|Cause of death||Men (n = 179)||Women (n = 327)||All subjects (n = 506)|
|All causes||54 (30.2)||50 (15.3)||104 (20.6)|
|Cardiovascular causes||20 (11.2)||20 (6.1)||40 (7.9)|
|Respiratory causes||9 (5.0)||5 (1.5)||14 (2.8)|
|Neoplastic causes||17 (9.5)||14 (4.2)||31 (6.1)|
Table 3. Cardiovascular causes of death*
|Underlying cardiovascular cause of death||ICD-9 codes||ICD-10 codes||No. of subjects|
|Ischemic heart diseases|| || || || || |
| Acute myocardial infarction||410||I21, I22||3||6||9|
| Acute/subacute ischemic heart disease||411||I24||1||1||2|
| Chronic ischemic heart disease||414||I25||5||9||14|
| Total deaths from ischemic heart disease||410–414||I20–I25||9||16||25|
|Other vascular diseases|| || || || || |
| Pulmonary circulation||415–417||I26–I28||2||1||3|
| Other forms of heart disease||420–429||I30–I52||1||0||1|
| Cerebrovascular disease||430–438||I60–I69||5||2||7|
| Disease of arteries, arterioles, and capillaries||440–448||I70–I79||2||1||3|
|Total deaths from cardiovascular diseases||390–459||I00–I99||20||20||40|
In the univariate analysis, an elevated CRP (≥5 mg/liter) was associated with death from all causes, with a hazards ratio [HR] of 2.7 (95% CI 0.9–3.0) in men and 2.7 (95% CI 1.5–5.1) in women, and was strongly associated with death from CVD, with an HR of 3.9 (95% CI 1.2–13.4) in men and 4.22 (95% CI 1.4–12.6) in women. Figure 1 shows survival curves for death from CVD according to the CRP concentration. There was a trend toward an increasing risk of death with an increasing stratum of CRP for all-cause mortality and cardiovascular mortality, both in men and in women (Table 4). The associations were stronger for cardiovascular causes and were similar in both men and women.
Figure 1. Kaplan-Meier survival estimates of death from cardiovascular disease, by baseline concentration of C-reactive protein (CRP).
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Table 4. CRP concentration as a predictor of death, stratified by cause of death*
|CRP concentration||All causes||Cardiovascular causes|
|No. of subjects||Mortality rate||HR (95% CI)||No. of subjects||Mortality rate||HR (95% CI)||Mortality rate||HR (95% CI)||Mortality rate||HR (95% CI)|
|≤4 mg/liter||69||24.9||1.0 (referent)||165||8.5||1.0 (referent)||4.7||1.0 (referent)||2.4||1.0 (referent)|
|5–15 mg/liter||62||32.9||1.5 (0.7–2.9)||84||19.9||1.5 (0.7–3.1)||16.5||3.7 (1.0–13.9)||8.7||2.2 (0.6–7.6)|
|≥16 mg/liter||48||52.5||2.3 (1.0–3.7)||78||27.5||2.0 (1.0–4.0)||21.0||4.0 (1.1–15.2)||12.4||3.0 (0.9–9.8)|
Data stratified by RF status and RA classification, pooled across both sexes and adjusted for age, are shown in Table 5. The results show a substantial association between a raised CRP level and death from cardiovascular causes in subjects who were RF positive, with a virtual absence of an association in subjects who were RF negative, and a suggestion of a strong association between the CRP level and death from CVD in patients who met the ACR classification criteria for RA at baseline (Table 5). There was no evidence of a dose-response effect, with similar levels of risk in subjects with a CRP level of 5–15 mg/liter and those with a level ≥16 mg/liter. We finally tested whether there was any dose-response effect at levels below 5 mg/liter, comparing subjects with CRP levels <3 mg/liter with subjects with levels in the range of 3–5 mg/liter, and no difference was found.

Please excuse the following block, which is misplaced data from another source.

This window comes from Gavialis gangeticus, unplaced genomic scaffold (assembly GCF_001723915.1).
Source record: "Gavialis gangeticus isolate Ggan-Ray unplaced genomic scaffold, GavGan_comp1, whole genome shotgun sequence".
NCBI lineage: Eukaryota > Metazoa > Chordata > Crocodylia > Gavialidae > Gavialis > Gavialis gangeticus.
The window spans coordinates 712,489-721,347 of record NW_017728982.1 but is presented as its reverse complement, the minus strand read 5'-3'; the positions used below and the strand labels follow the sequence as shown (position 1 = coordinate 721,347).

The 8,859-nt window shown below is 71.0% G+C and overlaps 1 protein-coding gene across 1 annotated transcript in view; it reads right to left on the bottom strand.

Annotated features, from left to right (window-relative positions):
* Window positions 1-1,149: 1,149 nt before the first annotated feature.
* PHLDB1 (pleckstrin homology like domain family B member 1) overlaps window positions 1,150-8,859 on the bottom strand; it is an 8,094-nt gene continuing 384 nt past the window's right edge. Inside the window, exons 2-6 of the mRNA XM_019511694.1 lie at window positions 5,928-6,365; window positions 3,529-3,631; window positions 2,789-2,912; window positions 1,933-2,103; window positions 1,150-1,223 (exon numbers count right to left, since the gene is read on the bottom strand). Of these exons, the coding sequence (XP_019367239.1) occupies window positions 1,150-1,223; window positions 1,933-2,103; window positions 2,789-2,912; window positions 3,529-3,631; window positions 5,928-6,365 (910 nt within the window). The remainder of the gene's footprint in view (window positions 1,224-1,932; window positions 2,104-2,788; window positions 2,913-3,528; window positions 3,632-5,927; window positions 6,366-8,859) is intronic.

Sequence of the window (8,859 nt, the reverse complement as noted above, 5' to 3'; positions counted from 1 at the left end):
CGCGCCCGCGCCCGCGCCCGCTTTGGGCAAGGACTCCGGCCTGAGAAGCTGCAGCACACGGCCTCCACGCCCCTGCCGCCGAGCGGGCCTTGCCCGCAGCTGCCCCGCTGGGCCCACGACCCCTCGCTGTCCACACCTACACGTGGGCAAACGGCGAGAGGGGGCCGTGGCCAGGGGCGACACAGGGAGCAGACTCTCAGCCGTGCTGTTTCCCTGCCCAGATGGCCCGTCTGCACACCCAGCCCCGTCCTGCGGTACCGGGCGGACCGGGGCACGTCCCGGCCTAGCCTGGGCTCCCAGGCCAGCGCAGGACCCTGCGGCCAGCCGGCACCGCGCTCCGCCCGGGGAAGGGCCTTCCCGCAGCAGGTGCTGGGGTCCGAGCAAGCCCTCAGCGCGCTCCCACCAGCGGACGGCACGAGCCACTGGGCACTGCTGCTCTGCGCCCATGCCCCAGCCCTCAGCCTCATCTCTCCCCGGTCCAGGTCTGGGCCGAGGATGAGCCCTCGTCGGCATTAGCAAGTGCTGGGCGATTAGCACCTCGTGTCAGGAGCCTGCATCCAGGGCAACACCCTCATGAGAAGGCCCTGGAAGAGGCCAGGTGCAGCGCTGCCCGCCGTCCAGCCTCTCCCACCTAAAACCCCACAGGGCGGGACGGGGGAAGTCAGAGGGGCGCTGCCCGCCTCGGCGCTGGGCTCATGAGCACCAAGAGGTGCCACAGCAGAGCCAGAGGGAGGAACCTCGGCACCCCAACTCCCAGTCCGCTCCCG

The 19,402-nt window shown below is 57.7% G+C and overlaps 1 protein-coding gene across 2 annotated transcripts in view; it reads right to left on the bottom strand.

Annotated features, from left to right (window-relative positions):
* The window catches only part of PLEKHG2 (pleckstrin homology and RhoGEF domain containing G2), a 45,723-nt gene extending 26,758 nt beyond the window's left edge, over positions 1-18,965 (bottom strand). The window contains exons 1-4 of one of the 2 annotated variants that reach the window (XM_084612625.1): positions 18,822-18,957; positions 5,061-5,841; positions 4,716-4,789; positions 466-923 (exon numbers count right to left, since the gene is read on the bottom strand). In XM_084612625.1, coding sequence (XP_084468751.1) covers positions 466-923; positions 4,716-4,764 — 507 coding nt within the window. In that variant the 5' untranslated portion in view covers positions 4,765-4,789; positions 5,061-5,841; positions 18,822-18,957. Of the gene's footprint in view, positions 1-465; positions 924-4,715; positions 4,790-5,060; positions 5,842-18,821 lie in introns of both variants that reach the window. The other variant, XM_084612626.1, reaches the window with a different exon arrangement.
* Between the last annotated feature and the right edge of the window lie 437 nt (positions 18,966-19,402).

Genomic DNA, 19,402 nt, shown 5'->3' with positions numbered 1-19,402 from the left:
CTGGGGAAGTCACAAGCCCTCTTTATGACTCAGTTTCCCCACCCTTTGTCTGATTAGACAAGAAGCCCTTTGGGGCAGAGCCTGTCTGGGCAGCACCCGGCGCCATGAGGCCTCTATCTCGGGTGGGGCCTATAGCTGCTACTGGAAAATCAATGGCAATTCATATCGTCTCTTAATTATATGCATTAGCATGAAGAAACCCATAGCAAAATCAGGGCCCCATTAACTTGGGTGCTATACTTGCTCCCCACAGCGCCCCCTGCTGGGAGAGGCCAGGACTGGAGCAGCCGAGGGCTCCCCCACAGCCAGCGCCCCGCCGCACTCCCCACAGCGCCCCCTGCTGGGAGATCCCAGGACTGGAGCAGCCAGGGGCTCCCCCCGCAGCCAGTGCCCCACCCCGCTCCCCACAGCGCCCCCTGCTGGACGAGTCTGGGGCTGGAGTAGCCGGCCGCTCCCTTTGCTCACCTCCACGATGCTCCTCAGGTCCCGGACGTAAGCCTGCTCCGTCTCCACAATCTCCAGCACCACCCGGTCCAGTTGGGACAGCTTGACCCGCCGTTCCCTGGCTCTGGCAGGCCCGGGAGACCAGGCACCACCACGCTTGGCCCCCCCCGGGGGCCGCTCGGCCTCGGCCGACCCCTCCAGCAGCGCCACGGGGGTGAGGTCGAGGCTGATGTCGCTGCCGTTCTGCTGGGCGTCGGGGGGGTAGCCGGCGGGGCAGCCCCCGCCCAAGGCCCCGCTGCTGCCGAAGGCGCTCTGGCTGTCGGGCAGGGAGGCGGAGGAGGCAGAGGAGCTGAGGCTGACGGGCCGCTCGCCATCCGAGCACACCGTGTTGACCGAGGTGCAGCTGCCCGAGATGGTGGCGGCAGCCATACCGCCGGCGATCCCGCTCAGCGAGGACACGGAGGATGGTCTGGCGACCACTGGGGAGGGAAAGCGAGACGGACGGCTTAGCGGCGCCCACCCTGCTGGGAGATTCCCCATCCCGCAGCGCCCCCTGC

Table 5. CRP concentration as a predictor of death from cardiovascular disease, stratified by baseline RF and RA status*
|CRP concentration||RF positive||RF negative||RA|
|No. of subjects||HR (95% CI)||No. of subjects||HR (95% CI)||No. of subjects||HR (95% CI)|
|≤4 mg/liter||58||1.0 (referent)||176||1.0 (referent)||96||1.0 (referent)|
|5–15 mg/liter||58||8.0 (1.8–36.2)||88||0.9 (0.2–3.8)||79||13.6 (1.7–107.1)|
|≥16 mg/liter||57||6.4 (1.3–30.8)||69||2.2 (0.7–7.0)||78||15.6 (2.0–120.7)|
|Elevated CRP (≥5 mg/liter)||115||7.4 (1.7–32.2)||157||1.5 (0.5–4.5)||157||14.7 (2.0–109.2)|
Multivariate analysis was used to examine whether elevated CRP levels predicted death from CVD, after adjustment for demographic and disease-related potential confounders including age, sex, HAQ score, socioeconomic class, swollen joint counts, smoking status (current and ex-smokers), and RF status. Only RF positivity and CRP levels ≥5 mg/liter were observed to be both independent and strong predictors of death (Table 6). This association between CRP and death from CVD persisted after adjusting for comorbid CVD, as assessed by the use of cardiovascular drugs at baseline (Table 7). All models satisfied the proportional hazards assumption.
Table 6. Multivariate model for the prediction of cardiovascular death*
|Variable||Hazards ratio (95% CI)|
|Age, per decade||2.9 (2.1–4.1)|
|Female sex||0.9 (0.5–1.8)|
|CRP level ≥5 mg/liter||3.3 (1.4–7.6)|